Gone are the times when we thought of cleansing as simply a step to remove make-up and impurities. To protect their skin from the elements, our predecessors often used clay, honey and milk. Now, thousands of years on, we face a lot more than just dust and UV rays. We live in a highly polluted environment on top of an already stressful lifestyle and inflammatory diets.
On the flip side, however, the progress of science has given us an understanding of the very components that are the building blocks of healthy skin: its acid mantle, microbiome, pH level and the associated defence against free radicals. An understanding of these elements in context of your daily beauty routine can make self-care exponentially more effective and is the ultimate solution to skin ageing.
Some see cleansing as simply a prep stage in the lead up to other treatments. This is a major misconception! Thorough removal of dirt, sebum, makeup and sunscreen products is the foundation of healthy skin. Let us examine three simple key rules which will transform your cleansing ritual into a vital part of your self-care. It is bound to make your skin brighter, plumper and more even in tone. In other words, healthy and beautiful.
1/ “No” to sulfates
Check the list of ingredients for sulfates. Safe them for your rugs! While these chemicals are great at removing oil and makeup, they also scoop up the lipids along the way, stripping your skin of its natural protection. Needless to say, this is a recipe for a skin disaster, leading to inflammation, dryness and rosacea.
Even the gentlest of sulfates on the market remain the harsh anionic surfactants that they are. The same goes for olefin sulfonate. Any cleansers without sulfates are bound to be more delicate on the skin, so make it your number one rule to pick products that do not contain sulfates. Ideally, a cleanser should contain 3-4 different surfactants.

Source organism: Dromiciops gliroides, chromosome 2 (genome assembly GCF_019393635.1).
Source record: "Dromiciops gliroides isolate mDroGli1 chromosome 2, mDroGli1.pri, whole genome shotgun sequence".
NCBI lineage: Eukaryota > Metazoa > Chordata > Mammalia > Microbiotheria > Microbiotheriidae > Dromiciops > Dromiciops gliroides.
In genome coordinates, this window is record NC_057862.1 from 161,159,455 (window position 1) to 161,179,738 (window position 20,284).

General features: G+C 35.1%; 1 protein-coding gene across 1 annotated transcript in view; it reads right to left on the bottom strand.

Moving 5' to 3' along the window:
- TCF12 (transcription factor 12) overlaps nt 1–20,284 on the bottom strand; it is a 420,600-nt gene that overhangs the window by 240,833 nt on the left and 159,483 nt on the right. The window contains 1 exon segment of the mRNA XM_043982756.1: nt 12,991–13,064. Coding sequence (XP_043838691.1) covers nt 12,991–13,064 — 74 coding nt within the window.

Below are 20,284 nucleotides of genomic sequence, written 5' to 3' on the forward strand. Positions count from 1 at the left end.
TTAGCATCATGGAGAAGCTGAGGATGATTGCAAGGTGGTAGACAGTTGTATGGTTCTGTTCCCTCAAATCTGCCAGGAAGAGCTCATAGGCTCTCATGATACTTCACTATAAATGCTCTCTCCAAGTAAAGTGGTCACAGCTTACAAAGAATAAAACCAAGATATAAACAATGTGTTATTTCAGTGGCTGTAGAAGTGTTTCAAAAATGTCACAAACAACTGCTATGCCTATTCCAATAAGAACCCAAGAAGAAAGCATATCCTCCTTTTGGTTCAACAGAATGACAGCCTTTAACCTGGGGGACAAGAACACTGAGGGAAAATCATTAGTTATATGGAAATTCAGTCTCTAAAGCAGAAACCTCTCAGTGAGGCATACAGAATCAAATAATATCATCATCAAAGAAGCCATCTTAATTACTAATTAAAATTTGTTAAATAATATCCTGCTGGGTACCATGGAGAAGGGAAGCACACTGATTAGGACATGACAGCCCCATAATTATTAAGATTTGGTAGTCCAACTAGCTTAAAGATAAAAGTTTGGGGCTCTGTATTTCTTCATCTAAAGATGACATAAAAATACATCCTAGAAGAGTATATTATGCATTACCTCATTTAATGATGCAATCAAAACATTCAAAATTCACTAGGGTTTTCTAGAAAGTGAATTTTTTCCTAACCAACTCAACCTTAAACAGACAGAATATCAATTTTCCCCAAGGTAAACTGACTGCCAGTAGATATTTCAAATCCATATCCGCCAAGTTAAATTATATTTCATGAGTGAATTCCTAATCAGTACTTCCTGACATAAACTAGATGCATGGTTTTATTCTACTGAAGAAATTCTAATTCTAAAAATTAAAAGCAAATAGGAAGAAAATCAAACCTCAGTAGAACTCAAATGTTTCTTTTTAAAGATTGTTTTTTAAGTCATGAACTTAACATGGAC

2/ pH matters
Knowing the pH level of your cleanser is important. The condition of your skin is very much informed by the state of its acid mantle, a thin film on the outer layer of your skin. Typically, it has a low acidity (with a pH of somewhere between 4.4 to 6) and is your skin’s first line of defence against bacteria, viruses and other pathogens.
High pH cleansers destroy this mantle like nothing else, making it increasingly more alkaline with each use. For this reason, using such natural products as soda for a DIY peel is an absolute beauty crime. Choose products with a pH similar to that of the skin and never higher than 6. You can either verify this directly with the manufacturers or purchase at-home pH test strips.
A great way to avoid the hassle of clarifying the pH levels of your products is to opt for a cleansing oil. pH is a measure which is only used for substances containing water or ingredients which can be dissolved in water, meaning that this indication simply does not apply to oils.
3/ “Yes” to antioxidants
Choose cleansers packed with antioxidants. If you live in a big city, your skin is constantly subjected to oxidative stress, leading to the formation of free radicals. Given that they form on a molecular level, they cannot simply be rinsed away. While surfactants do remove dirt and oil, antioxidants can neutralise free radicals which form as a result of a chain reaction.
Thankfully, many natural extracts and oils are full of antioxidants, so long as they are fresh and have not had the chance to become oxidised. Some are of the opinion that extracts, enzymes and oils are unnecessary in a cleansing product, which is only in contact with our skin for a short period of time. However, a few seconds is enough time for the antioxidants to do their work. It literally takes moments for them to counteract oxidative stress.